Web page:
Laurel Thatcher Ulrich has been credited with saying, “Well behaved women seldom make history,” and I find this quote to be true but misunderstood, as I have misunderstood it since discovering it years ago. I was under the impression that in order to make waves in society, I couldn’t be well-behaved, that I had to, by any means necessary, behave badly.
No one told me this is not the truth.
I have learned that, as long as a woman works against the grain of expectation, she will always be hailed as badly behaved. Do and be what is unexpected. Do and be what they say you cannot. After convincing them you are one thing, show them you are another. Break out of the box in which they’ve placed you and lean against the boundaries they have set for you.
When you become more than society wants you to become, when you become better, you will anger them and they will no longer consider you well behaved.
And this is when you will make history.
It took me a while to get here, thirty-five years to be exact, but damn I’m glad I’ve arrived. And maybe if someone had told me, warned me about what was coming down the trough and how to handle it, my journey may have been less bumpy and the lessons may have been more easily learned. Maybe I wouldn’t have spent so much time obsessed with shock value and more time focused on my value.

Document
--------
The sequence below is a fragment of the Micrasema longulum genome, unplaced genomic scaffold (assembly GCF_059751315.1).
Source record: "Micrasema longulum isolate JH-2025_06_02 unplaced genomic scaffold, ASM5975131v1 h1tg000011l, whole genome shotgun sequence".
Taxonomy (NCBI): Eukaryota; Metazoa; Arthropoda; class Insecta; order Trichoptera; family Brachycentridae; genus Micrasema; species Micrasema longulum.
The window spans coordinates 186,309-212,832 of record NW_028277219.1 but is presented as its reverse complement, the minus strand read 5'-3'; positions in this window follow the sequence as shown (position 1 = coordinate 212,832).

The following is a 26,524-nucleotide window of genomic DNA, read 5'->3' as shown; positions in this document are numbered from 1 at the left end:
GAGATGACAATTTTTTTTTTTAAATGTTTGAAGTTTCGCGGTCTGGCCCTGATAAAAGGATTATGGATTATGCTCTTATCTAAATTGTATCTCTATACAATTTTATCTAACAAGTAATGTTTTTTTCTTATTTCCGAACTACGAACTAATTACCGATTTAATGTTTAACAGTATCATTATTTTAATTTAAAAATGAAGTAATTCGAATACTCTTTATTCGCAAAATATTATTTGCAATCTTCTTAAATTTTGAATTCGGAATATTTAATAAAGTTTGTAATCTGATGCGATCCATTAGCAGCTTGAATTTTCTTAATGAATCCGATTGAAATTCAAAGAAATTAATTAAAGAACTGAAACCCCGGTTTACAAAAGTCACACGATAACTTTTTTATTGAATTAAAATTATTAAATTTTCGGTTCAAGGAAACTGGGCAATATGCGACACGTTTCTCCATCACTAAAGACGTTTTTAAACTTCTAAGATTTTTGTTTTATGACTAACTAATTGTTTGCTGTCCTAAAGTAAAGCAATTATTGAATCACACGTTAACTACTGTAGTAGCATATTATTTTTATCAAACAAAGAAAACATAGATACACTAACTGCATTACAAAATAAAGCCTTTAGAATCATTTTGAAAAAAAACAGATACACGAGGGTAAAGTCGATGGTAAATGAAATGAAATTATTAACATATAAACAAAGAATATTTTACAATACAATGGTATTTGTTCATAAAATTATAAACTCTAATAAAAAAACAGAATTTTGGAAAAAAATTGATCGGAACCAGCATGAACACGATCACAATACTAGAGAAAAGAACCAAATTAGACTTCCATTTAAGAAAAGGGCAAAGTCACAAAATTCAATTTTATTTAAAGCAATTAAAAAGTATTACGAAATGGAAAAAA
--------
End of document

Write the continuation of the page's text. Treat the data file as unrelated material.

But, what does it matter now?
There is a lot no one told me, but I am grateful for my journey and for the opportunity to share it. And, true to form, I am continuing to work against the grain and to do what I have been told I cannot.
Only this time around, I am using my powers for good.
Today, I am working with friends at the United Nations and writing books strictly aimed at helping women and men, alike. Throughout this portion of my journey, I have found a greater purpose –– something no one could have told me about. And, with my new knowledge of what it really means to be a woman ill-behaved, I am breaking through strongholds with a love and care for mankind I hadn’t shared with the world, before. I am no longer finding out about life through the pages of books, but through the lives of others, all over the world, who are suffering.
And, now, I want to write for them, only.
No one could have warned me about this, the feeling you get when everything you’ve ever done in your entire life begins to make sense. I am living in a time when it all clicks and my experiences allow me to speak to and for those who have no voice.
It took me a very long time but, finally, I know how to be a woman and there is no book that could have taught me that. I understand the power of disruption and how to use it for my betterment and that of people I’ve never even met. I understand the importance of my words and the weight of my work. Finally, being a woman makes sense to me.
I am free to change my life.
I am free to change my mind.
I am free to change popular opinion.
I am free to change the world.
Let the outrage begin.
(Go to The Women Take Over)